Many companies use the heatmap for calibration meetings: After running a review round, leadership and HR teams typically compare whether any teams / employees were evaluated exceptionally high or low to ensure a fair standard across all participants. To find the calibration option, head to 'Actions' > 'Calibrate'.
Working with the 9-Box
The 9-box view is beneficial for understanding which employees are outstanding at a specific skill or combination of skills. You can also filter here for all the same filters as described above.
You can determine the X and Y axis in the top right corner. Once you've determined which combination you want to look at (or if you want to see everyones' total score in a line), the box will then display each individual (after you've filtered) as a dot on the chart. Hover over each dot to see the name of the employee and their score. You can view the chart as a schematic 9-box, which groups the dots into their respective box, hiding their exact placement on the chart.
Only 40 employees will be visible in each box, however, the total number of employees who apply to each box will be visible in the upper left-hand corner of the box.
Example use cases
This view can also help you find the best people for a lead role in a certain project requiring a specific set of strengths. For example, you may need a project lead for a new project that requires strong listening and presentation skills. You can set the X-axis to 'Listens actively' and the Y-axis to 'Providing feedback' (or similar skills). You would then choose from the people at the top-right most corner, as they have the highest rating in both skills simultaneously (see the screenshot below).
Maybe you want to know which managers receive the best ratings from their direct reports to understand how they lead their teams. In this case, you would filter to see Teams = 'Manager (auto)' and Perspectives = 'Direct report assessments.' You would then want to set the X and Y-axes to 'Total average.'
Some companies also like to plot employees on a 'potential v. performance' matrix (explained in the graphic below). To achieve this, you would want to add custom questions to your reviews that require a rating of these two aspects. You would then set 'potential' as the Y-axis and 'performance' as the X-axis. The 9 box naturally grids employees into one of the 9 boxes.
Working with the distribution chart
If you aim to achieve a particular score distribution during a calibration meeting, the distribution chart will be helpful.
Please note: By default, the view will show aggregate scores. You'll want to filter for a specific question, a specific review cycle, and 'Perspectives' = Manager Assessment in many cases.
The chart will show absolute counts of aggregate ratings (as opposed to their share).
Working with the timeline
The timeline view helps you see how your company, teams, or employees change in ratings over time.
Each line shows the aggregate score for a specific skill or category (depending on which grouping you've chosen in the 'Group results by' drop-down) or displays the total score.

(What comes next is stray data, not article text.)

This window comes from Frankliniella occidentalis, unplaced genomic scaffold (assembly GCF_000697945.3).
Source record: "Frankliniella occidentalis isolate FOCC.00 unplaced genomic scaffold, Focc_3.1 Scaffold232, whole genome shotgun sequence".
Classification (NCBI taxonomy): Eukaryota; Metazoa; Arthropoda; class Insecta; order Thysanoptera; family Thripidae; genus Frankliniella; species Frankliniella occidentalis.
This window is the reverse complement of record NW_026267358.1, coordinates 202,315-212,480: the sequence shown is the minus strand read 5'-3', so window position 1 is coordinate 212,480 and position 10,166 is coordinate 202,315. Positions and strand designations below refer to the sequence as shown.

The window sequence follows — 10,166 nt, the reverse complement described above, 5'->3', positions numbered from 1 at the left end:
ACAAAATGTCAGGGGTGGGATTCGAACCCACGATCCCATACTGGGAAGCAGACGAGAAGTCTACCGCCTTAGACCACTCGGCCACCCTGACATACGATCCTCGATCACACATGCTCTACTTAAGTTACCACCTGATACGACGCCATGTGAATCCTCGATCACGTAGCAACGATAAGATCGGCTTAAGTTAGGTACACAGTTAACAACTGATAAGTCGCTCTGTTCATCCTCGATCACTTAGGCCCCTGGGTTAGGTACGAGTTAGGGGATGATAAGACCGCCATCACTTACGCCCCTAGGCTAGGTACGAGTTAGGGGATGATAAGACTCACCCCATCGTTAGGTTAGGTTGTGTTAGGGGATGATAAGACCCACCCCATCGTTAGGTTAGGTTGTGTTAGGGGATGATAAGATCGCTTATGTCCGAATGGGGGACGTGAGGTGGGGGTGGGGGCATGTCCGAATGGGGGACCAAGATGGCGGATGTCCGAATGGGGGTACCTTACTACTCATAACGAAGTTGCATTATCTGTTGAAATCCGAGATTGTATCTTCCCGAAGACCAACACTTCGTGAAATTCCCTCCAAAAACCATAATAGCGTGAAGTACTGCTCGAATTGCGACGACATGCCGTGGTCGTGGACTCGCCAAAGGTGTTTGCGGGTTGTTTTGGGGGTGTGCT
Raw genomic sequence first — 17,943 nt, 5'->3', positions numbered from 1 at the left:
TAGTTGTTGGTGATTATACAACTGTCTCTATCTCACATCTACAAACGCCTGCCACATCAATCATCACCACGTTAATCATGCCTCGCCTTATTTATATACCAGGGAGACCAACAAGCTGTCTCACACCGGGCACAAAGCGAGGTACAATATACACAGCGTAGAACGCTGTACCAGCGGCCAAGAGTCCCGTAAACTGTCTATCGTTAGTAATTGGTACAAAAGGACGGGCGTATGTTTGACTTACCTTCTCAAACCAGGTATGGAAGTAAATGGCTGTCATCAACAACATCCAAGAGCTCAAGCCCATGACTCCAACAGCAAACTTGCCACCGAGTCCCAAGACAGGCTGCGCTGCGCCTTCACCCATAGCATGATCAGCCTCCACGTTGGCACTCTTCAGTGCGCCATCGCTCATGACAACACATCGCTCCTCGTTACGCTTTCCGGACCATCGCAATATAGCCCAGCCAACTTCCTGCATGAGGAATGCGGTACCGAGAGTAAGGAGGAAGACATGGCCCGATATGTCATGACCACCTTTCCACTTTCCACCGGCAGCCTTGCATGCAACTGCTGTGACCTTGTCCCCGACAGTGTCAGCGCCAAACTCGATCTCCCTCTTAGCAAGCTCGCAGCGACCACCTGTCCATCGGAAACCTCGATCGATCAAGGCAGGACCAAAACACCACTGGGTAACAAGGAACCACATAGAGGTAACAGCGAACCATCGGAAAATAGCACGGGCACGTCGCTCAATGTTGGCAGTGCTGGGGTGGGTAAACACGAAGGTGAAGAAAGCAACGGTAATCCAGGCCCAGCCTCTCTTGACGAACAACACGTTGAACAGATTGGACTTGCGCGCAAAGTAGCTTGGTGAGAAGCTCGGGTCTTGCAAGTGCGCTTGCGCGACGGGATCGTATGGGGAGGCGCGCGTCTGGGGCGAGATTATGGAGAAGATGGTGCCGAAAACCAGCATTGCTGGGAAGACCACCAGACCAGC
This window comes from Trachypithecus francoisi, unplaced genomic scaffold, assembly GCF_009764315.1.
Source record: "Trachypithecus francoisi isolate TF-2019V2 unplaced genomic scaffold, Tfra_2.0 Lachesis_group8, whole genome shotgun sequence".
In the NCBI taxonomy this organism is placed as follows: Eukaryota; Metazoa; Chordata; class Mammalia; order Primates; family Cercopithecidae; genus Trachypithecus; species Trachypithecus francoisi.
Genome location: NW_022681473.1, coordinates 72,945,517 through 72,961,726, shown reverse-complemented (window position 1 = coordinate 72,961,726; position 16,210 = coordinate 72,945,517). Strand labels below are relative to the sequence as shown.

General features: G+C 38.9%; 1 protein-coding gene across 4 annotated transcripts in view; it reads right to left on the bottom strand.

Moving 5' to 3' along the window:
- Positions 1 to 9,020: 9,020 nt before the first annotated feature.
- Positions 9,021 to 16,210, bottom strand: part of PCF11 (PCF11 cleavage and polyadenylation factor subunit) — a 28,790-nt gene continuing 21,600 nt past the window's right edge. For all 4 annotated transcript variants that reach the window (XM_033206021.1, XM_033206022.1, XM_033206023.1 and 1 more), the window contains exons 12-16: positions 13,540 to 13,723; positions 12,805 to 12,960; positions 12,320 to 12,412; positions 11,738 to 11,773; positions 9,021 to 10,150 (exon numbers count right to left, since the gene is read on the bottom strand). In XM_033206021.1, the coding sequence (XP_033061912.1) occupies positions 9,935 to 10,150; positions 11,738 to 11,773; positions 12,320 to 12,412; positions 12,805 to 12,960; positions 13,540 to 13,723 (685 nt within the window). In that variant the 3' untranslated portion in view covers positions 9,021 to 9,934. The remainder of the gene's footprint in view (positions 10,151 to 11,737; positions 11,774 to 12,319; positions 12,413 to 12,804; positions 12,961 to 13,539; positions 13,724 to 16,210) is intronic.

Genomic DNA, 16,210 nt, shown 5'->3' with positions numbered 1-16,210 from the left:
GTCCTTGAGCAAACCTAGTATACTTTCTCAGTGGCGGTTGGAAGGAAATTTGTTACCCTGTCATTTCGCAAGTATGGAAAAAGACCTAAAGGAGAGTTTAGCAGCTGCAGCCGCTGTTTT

Each dot or moment in the timeline represents when a review was submitted. For example, if you're looking at the timeline for the entire company and everyone went through a review in September and February, you would see a dot for those two months on the graph. You can filter by 'Timeframe' to specify a time window to narrow in on results.
Example use cases
You may decide to use this view to see how much an employee is improving over time. If they are consistently improving, this displays a high amount of potential and ability to learn. You may then mark them for a promotion.
Conversely, if you notice a certain skill rating (for an individual or the whole company) is going down over time, you may want to invest in training for that particular skill.
Working with the radar chart
In the radar chart, you can compare skills between employees, teams, managers, and/or the entire company, as well as see the specific strengths or areas for growth of a certain group.
For example, you could check how your People and Culture team is performing compared to the rest of the company and evaluate any strengths or weaknesses for the team based on this graphic.
To do so, you will want to click 'Enable comparison group.' In the example above, you would filter for 'Teams' = People and Culture in the first filter section. In the second filter section (the comparison group), you would filter to see all teams (which you do by selecting all teams apart from the People and Culture team).
There will then be two different colored lines representing the first group (People and Culture) and the comparison group (everyone). You can hover over a point on the chart to see which color represents which group, and the scores for each skill / category. The first group will be referred to as 'All assessments', and the second group as 'Comparison: All assessments'.
Analytics for multiple-choice answers
If you run review processes based on multiple-choice questions, you can find data on the answers to these questions in the 'Multiple-Choice' tab. You will see the answers listed and next to that, the number of participants that chose each answer. For each answer, you can also see the individual names of the participants that chose the answer, unless anonymized.
For example, you may want to analyze active/ past review cycles to understand which skills are being selected across the company and build training processes based on this.